Washington, DC –
U.S. Trade Representative Rob Portman today announced the Administration’s
intent to negotiate a Free Trade Agreement (FTA) with Malaysia, with the goal of
removing tariffs and non-tariff barriers and expanding trade between the
Portman made the announcement on Capitol Hill and was joined by Malaysia’s
Minister of Trade Rafidah Aziz and a bipartisan group of leaders in Congress.
The negotiations will begin after the expiration of a 90-day consultation period
with the U.S. Congress.
"Malaysia has been at the forefront of the economic dynamism transforming
Asia in recent years," Portman said. "It already is our tenth largest trading
partner, with $44 billion in two-way trade in 2005. Combined with a new trade
opening agreement, Malaysia’s rapidly growing economy will help generate
meaningful export opportunities for our workers, service providers, and
"This FTA would be the third we are negotiating in the economically vibrant
and strategically important Southeast Asia region and will advance the
President’s Enterprise for ASEAN Initiative," said Ambassador Portman. "Removing
trade and investment barriers between our two nations will improve market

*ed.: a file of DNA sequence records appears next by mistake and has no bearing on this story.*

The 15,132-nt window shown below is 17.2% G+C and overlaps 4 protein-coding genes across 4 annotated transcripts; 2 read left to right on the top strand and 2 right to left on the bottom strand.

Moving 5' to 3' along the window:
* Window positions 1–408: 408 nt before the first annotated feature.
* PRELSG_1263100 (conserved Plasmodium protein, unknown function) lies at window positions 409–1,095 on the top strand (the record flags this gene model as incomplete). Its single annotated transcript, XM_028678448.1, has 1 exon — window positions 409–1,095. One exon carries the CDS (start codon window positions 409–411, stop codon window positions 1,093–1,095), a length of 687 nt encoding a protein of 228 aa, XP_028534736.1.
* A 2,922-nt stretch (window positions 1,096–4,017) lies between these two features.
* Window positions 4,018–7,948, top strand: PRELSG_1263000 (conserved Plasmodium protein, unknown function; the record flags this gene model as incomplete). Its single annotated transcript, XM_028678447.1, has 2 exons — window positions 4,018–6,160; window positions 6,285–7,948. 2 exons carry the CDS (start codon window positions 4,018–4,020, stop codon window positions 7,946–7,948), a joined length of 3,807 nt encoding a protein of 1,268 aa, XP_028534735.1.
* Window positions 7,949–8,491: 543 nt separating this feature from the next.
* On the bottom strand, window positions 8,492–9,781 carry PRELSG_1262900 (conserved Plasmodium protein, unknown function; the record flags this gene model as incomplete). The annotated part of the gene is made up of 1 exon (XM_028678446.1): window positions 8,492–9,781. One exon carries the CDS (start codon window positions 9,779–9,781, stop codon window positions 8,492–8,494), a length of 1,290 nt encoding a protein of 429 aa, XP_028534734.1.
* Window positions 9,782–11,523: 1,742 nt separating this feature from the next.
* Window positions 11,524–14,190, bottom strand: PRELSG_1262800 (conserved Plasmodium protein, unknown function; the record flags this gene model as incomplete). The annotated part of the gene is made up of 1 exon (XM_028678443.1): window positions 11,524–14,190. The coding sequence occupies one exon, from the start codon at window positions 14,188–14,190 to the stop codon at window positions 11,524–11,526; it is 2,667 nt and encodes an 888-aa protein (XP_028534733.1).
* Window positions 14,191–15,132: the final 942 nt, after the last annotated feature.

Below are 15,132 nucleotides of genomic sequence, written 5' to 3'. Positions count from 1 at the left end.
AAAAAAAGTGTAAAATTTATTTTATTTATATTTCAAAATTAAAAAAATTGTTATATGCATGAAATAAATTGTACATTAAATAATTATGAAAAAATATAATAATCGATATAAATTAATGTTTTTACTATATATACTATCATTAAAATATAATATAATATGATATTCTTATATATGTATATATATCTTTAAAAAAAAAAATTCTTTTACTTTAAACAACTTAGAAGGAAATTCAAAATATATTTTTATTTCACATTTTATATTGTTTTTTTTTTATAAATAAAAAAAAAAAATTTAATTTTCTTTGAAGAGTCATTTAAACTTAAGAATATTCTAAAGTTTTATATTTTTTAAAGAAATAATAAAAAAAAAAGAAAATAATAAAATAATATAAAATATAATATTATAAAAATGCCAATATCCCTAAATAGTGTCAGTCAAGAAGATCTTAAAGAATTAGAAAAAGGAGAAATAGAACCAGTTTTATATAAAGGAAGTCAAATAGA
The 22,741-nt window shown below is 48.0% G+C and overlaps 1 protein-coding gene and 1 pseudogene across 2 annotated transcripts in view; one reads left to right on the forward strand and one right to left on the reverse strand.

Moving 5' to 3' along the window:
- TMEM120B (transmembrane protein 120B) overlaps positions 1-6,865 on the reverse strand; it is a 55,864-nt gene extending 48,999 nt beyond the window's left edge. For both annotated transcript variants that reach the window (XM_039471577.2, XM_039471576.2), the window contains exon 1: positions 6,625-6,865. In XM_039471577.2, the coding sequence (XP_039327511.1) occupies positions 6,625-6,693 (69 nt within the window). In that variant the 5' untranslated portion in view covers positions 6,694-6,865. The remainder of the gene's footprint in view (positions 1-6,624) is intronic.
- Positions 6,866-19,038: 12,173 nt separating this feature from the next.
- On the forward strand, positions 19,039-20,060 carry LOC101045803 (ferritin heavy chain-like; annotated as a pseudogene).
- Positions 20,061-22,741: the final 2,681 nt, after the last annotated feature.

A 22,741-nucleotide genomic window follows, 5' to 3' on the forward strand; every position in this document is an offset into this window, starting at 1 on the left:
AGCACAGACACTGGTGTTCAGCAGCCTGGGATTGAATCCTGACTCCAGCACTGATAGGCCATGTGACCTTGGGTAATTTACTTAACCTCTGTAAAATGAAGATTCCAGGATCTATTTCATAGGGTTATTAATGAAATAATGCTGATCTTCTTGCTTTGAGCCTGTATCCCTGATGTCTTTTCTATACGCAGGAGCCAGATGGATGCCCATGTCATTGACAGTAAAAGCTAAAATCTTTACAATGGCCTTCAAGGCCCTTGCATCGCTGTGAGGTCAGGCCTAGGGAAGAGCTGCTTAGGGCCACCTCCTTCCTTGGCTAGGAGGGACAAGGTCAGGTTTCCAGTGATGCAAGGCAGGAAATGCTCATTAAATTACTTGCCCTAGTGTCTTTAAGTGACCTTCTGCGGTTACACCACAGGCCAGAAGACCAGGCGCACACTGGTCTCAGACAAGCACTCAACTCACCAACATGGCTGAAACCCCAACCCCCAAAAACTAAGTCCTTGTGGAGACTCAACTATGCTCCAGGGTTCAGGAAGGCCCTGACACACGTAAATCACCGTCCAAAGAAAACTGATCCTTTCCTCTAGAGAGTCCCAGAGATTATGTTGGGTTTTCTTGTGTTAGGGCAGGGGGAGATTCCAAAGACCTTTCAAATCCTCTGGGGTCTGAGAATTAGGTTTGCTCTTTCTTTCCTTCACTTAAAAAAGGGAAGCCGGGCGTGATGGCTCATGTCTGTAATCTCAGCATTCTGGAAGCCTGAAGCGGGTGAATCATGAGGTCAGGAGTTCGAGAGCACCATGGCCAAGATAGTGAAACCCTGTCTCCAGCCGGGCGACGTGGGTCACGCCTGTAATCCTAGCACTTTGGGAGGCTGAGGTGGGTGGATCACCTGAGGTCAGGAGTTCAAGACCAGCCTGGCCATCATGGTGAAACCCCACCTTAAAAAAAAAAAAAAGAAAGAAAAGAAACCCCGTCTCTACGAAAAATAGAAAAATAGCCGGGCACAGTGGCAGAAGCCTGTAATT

access, enhance competitiveness and increase prosperity for both countries."
"Bipartisanship is paramount in international trade, and I’m pleased to see
leaders in Congress who are both Republicans and Democrats supporting today’s
launch," Portman added. "USTR will continue its intensive bipartisan
consultations throughout the negotiations."
The United States is Malaysia’s largest trading partner and the largest
foreign investor in Malaysia. U.S. exports to Malaysia totaled $10.5 billion in
2005, with top export categories including electrical machinery, machinery,
optic and medical instruments, aircraft, and plastic. The largest categories of
imports from Malaysia were electrical machinery, machinery, furniture and
bedding, rubber, and optic and medical instruments. Malaysia is also a valuable
partner in the ongoing global trade negotiations, commonly known as the WTO Doha
Development Agenda. And Malaysia is an important player, particularly with
respect to strengthening the protection of intellectual property rights, in the
Asia Pacific Economic Cooperation (APEC) forum.
U.S. Trade Agenda
The United States is working to open markets globally in the Doha WTO
negotiations; regionally through the APEC forum and the Free Trade Area of the
Americas (FTAA) negotiations; and bilaterally with FTAs. Since 2001, FTAs with
Australia, Chile, Jordan, Morocco and Singapore have entered into force. The
Bush Administration has also concluded negotiations with Bahrain, Costa Rica,
the Dominican Republic, El Salvador, Guatemala, Honduras, Nicaragua, Oman, Peru
and Colombia. Negotiations are under way or about to begin with ten more
countries: Ecuador, the Republic of Korea, Panama, the five nations of the
Southern African Customs Union (SACU), Thailand, and the United Arab Emirates.
New and pending FTA partners, taken together, would constitute America’s third
largest export market and the third largest economy in the world.